To use a laser-pointing device in a high-accuracy, high-precision application, it must be positioned very accurately over a work piece or tool if it is to illuminate points on the work piece accurately. In one known technique called resectioning, a designator automatically determines its position and orientation relative to a tool by measuring the angles to three or more fiducial points on the tool. A designator is a device similar in concept to a laser light projector, but operating at a higher precision. It is used to sweep a laser beam over a surface to illuminate a curve. A fiducial point is an optical device whose position is accurately known in three dimensions. The tool is brought roughly into position with respect to the designator, for instance to within six inches. The designator, or other external optical devices, are used to sense the fiducial points (a minimum of four), and to measure the angles from the designator to them, not the distance from the designator to the tool. This is done to accurately orient the spatial and angular position of the designator with respect to the tool.

However, the designator cannot designate points accurately if the beam deflection angles cannot be controlled accurately. Resectioning also cannot be accurate if the galvanometers cannot accurately measure spatial angles to the fiducial points. One problem is that the components of the designator are subject to a number of sources of imprecision. These include non-linearities in the galvanometer response and the position detectors, differences in gain in op-amps driving the galvanometers, bearing run-out, tolerance in the mounting of galvanometers in the designator, twist or wobble in the galvanometer shafts, mirrors mounted slightly off axis, variations in mounting of the laser or other beam-steering elements, etc.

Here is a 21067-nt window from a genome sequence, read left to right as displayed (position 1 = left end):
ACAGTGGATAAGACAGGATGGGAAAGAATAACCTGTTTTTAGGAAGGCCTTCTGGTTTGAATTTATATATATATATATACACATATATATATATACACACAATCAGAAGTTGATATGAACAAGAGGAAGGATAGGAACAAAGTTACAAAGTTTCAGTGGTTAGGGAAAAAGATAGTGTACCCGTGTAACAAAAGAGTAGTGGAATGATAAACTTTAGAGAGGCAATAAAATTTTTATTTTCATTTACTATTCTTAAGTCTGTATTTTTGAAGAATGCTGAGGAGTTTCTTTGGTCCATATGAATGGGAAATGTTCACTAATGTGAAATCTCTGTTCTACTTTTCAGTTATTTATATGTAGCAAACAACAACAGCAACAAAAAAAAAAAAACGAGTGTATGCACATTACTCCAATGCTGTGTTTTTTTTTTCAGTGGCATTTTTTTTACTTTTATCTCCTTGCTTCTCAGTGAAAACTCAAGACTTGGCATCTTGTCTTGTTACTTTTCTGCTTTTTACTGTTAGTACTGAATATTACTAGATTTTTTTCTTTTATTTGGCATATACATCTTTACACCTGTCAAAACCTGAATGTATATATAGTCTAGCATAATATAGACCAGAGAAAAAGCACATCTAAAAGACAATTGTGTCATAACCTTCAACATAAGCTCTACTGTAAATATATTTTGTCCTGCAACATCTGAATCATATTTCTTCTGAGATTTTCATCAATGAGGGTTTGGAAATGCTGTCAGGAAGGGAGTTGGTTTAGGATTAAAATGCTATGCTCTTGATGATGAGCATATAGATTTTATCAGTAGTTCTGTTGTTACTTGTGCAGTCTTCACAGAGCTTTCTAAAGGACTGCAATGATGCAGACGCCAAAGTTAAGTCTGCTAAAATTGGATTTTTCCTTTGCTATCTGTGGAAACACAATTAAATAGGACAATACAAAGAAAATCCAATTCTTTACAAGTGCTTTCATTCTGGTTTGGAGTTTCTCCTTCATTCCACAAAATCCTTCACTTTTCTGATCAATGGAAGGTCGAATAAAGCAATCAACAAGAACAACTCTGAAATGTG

U.S. Pat. No. 5,400,132 (1995, Pierre Trepagnier) discloses an improved method of compensating for errors in a laser pointing device, especially in three-dimensional applications, by accurately controlling the angle that the laser beam makes in space. This is called rectification. In the method, the laser-pointing device is established in an accurate angular relationship to at least four fiducial points. The angular errors internal of the designator are determined by comparing actual galvanometer inputs, assuming no error in the established angular relationship. The actual galvanometer inputs are those that aim the laser beam at the fiducial points while recognizing the existence of the internal errors. The nominal galvanometer inputs are those that would aim the laser beam at the fiducial points assuming no internal errors in the laser pointing device. The angular errors are stored in a form for use during scanning by the laser pointing device to compensate for the internal errors in converting nominal direction numbers computed by a control to actual galvanometer inputs. A major drawback of this system is that a minimum of four fiducial points is required, but preferably six points, to properly project the image, or the distance to the points must be accurately known.